Ten Pound Island Light Station was established in 1821 to guide ships into the inner harbor.
A commonly told tale is disputed by the Cape Ann historian Joseph Garland, who wrote that it was more likely named for the number of sheep pens (also known as pounds) on the island, which was reserved in the early days for “rams onlie.”
Ten Pound Island gained notoriety in 1817 when several people reported seeing a large sea serpent in the vicinity. One of the witnesses was future light house keeper Amos Story, who said:
It was between the hours of twelve and one o’clock when I first saw him, and he continued in sight for an hour and a half. I was setting on the shore, and was about twenty rods from him when he was the nearest to me. His head appeared shaped much like that of the sea turtle, and he carried his head from ten to twelve inches above the surface of the water. His head at that distance appeared larger than the head of any dog I ever saw.
Ten Pound Island is located near the eastern end of Gloucester Harbor and its historic lighthouse is on the National Register. On May 15, 1820, Congress allocated $9,000 to erect two lighthouses, Ten Pound Island Light, at the entrance to Gloucester’s inner harbor, and another near Salem, MA.
Amos Story was the first lighthouse keeper, hired in 1833. The island also served as a home and studio for Winslow Homer (1880); a base for a Federal Fish Hatchery(1889 until 1954) which released over a billion fish eggs annually — mostly cod — to replenish stocks. One fisherman recalled, “they’d go aboard them gillnetters and squeeze the ripe spawn out of these fish. And then they’d take a male fish and they’d squeeze him and got so much milt.”; and a Coast Guard station.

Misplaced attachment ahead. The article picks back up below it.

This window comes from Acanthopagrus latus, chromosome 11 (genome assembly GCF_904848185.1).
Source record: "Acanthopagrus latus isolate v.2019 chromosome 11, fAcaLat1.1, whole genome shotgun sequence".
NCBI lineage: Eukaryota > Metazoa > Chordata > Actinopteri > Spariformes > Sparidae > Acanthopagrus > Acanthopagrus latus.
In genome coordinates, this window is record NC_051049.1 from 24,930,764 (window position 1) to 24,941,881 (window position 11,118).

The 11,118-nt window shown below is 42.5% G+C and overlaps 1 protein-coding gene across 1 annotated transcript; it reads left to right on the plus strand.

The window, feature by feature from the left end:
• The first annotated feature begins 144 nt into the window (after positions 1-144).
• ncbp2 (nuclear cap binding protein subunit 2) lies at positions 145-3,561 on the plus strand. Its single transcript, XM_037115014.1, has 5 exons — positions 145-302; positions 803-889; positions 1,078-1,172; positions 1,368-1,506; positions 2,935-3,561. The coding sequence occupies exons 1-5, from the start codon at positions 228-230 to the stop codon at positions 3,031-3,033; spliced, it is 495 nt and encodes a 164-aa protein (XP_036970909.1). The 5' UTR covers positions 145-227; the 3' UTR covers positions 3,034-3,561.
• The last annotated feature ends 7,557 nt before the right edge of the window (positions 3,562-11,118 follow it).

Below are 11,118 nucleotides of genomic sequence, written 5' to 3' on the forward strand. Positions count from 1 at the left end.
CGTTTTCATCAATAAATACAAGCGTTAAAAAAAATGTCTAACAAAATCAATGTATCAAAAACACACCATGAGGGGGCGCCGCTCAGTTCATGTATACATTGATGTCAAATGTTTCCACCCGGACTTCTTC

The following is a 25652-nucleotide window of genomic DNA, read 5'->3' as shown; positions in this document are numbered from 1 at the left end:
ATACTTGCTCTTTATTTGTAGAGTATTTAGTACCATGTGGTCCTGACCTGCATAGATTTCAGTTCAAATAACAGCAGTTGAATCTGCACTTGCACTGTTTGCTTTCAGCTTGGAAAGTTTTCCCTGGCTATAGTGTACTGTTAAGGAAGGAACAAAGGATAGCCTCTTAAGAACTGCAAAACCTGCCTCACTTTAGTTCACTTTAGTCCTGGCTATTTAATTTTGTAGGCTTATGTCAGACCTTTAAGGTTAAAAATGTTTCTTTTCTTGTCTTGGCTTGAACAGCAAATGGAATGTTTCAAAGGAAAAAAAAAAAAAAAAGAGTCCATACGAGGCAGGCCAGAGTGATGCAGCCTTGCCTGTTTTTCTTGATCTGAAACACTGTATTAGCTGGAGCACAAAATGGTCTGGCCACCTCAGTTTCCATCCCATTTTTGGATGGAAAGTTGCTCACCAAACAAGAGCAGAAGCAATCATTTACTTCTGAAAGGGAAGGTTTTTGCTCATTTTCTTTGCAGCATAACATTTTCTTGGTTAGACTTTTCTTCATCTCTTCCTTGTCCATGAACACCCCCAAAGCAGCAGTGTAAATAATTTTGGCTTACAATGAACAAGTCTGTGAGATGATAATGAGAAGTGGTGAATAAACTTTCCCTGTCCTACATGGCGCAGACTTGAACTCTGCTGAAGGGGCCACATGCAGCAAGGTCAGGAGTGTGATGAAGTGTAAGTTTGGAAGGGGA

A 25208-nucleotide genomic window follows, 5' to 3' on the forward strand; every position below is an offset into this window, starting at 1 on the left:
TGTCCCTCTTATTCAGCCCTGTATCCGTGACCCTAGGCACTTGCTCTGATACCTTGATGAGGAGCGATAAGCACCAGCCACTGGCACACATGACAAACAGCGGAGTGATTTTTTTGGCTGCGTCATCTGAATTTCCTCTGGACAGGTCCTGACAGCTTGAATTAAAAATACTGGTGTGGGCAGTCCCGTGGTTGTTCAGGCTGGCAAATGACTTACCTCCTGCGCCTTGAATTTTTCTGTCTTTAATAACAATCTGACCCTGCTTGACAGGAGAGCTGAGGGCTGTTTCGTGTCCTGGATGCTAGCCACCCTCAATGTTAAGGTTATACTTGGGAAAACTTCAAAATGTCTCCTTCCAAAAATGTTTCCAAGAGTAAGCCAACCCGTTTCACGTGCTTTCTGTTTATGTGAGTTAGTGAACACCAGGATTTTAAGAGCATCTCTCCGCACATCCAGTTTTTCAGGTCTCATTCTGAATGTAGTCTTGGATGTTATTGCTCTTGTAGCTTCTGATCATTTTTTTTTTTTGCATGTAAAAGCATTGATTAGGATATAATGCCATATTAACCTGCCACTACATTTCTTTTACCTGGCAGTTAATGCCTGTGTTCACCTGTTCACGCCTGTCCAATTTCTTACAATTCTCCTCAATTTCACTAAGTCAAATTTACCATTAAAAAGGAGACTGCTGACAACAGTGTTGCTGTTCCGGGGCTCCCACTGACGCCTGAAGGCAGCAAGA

The Island also served other uses, during Prohibition in the United States (1920-1933), Cape Ann was known as the Atlantic Coast “delta” for smuggling contraband hidden beneath codfish. In reprisal, the first Coast Guard seaplane station was established on the island with an “old crate” scout plane and a surplus tent for a “hangar.” Three planes and a 70 foot speed boat were soon added to thwart the many rum-runners, but “the ocean is so big, and the patrol boats had to replenish fuel and supplies, that it was often a heart breaking task.” Smugglers recalled cannon balls whistling across their bows and outrunning machine gun fire.
Today, the conical cast-iron tower is now topped with a modern optic lens. The granite house-where artist Winslow Homer stayed during the summer of 1880-no longer stands. Although there is no longer a lighthouse keeper and the island is overgrown, locals swim or row to the island and enjoy the small beach area at low tide.
Vintage Postcard showing a harbor view and Ten Pound Island